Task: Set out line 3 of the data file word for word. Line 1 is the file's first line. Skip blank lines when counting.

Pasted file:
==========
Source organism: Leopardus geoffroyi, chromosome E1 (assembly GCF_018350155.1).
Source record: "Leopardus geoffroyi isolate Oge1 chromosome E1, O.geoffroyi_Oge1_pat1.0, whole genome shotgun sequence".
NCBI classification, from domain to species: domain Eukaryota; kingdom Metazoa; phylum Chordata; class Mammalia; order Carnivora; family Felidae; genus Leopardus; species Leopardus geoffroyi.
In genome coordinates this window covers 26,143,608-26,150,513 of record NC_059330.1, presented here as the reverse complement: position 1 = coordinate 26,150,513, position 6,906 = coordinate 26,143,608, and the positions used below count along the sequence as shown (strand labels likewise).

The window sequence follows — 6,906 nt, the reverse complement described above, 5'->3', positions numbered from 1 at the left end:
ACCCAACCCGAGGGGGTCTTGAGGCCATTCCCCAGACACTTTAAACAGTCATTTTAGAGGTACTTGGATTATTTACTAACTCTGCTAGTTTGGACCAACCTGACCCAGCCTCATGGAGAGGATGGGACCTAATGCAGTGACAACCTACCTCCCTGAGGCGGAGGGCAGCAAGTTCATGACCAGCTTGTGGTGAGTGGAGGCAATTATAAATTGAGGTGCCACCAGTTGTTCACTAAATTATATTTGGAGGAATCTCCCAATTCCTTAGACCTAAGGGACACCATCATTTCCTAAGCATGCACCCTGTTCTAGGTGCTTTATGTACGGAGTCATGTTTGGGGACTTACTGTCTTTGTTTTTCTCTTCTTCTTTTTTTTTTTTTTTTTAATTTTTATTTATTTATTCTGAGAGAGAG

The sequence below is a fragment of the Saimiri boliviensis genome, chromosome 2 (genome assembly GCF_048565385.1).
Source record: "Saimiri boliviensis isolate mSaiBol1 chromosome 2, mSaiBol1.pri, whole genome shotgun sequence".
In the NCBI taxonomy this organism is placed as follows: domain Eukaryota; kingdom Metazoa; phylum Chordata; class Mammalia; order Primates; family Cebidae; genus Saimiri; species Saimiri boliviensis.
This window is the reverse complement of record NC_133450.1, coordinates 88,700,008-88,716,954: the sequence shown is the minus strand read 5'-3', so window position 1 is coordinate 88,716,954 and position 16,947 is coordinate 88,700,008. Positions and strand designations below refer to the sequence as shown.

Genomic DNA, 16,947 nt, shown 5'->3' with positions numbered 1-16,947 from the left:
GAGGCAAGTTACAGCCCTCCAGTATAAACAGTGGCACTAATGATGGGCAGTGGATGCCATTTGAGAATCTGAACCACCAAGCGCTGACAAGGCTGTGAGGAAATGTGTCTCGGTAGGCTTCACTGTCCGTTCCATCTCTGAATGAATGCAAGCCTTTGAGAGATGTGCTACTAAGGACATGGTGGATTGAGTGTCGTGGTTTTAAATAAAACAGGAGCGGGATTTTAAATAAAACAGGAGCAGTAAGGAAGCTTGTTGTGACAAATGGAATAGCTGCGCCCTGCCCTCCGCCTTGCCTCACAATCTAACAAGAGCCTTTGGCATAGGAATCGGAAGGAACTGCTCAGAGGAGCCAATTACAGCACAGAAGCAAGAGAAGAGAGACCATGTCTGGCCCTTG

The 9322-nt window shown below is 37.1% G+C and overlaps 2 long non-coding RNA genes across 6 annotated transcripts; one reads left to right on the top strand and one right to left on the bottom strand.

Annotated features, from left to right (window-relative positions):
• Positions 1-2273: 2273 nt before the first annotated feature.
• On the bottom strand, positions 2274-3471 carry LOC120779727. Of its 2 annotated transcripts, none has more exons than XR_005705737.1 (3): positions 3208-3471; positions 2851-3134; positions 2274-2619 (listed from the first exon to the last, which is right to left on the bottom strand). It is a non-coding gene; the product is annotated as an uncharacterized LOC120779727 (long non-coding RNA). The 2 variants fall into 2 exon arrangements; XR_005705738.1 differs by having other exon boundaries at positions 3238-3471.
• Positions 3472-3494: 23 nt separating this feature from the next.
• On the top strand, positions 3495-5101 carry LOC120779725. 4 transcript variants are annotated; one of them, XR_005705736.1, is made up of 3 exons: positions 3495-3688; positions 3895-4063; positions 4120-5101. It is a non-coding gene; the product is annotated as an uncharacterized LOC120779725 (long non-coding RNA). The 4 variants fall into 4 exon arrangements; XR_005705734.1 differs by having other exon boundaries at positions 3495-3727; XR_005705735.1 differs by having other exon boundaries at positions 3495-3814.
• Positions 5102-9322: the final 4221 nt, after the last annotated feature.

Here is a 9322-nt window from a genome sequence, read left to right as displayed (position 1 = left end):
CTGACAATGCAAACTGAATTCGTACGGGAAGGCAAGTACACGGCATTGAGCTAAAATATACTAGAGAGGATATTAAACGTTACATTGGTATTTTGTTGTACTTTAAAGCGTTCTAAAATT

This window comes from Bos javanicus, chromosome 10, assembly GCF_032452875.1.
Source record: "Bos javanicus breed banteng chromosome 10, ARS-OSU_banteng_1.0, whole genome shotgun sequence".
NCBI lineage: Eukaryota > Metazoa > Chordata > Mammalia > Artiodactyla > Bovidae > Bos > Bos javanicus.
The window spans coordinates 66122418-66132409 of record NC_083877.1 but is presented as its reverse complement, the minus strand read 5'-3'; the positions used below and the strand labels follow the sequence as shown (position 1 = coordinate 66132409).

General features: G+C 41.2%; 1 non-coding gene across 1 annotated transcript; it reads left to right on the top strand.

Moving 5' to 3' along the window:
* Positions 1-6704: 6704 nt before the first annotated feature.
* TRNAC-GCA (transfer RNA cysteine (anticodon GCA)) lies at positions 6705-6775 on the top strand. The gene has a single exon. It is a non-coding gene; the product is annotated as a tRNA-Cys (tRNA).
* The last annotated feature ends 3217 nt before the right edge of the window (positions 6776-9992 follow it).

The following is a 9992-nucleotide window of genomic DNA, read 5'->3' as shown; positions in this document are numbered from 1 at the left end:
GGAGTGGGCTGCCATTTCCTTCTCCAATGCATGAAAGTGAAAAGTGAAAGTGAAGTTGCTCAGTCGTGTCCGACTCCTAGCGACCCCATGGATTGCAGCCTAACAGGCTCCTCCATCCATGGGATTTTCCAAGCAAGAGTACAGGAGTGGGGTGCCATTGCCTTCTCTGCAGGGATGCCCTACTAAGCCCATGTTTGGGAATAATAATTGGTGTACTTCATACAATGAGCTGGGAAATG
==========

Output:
NCBI classification, from domain to species: domain Eukaryota; kingdom Metazoa; phylum Chordata; class Mammalia; order Carnivora; family Felidae; genus Leopardus; species Leopardus geoffroyi.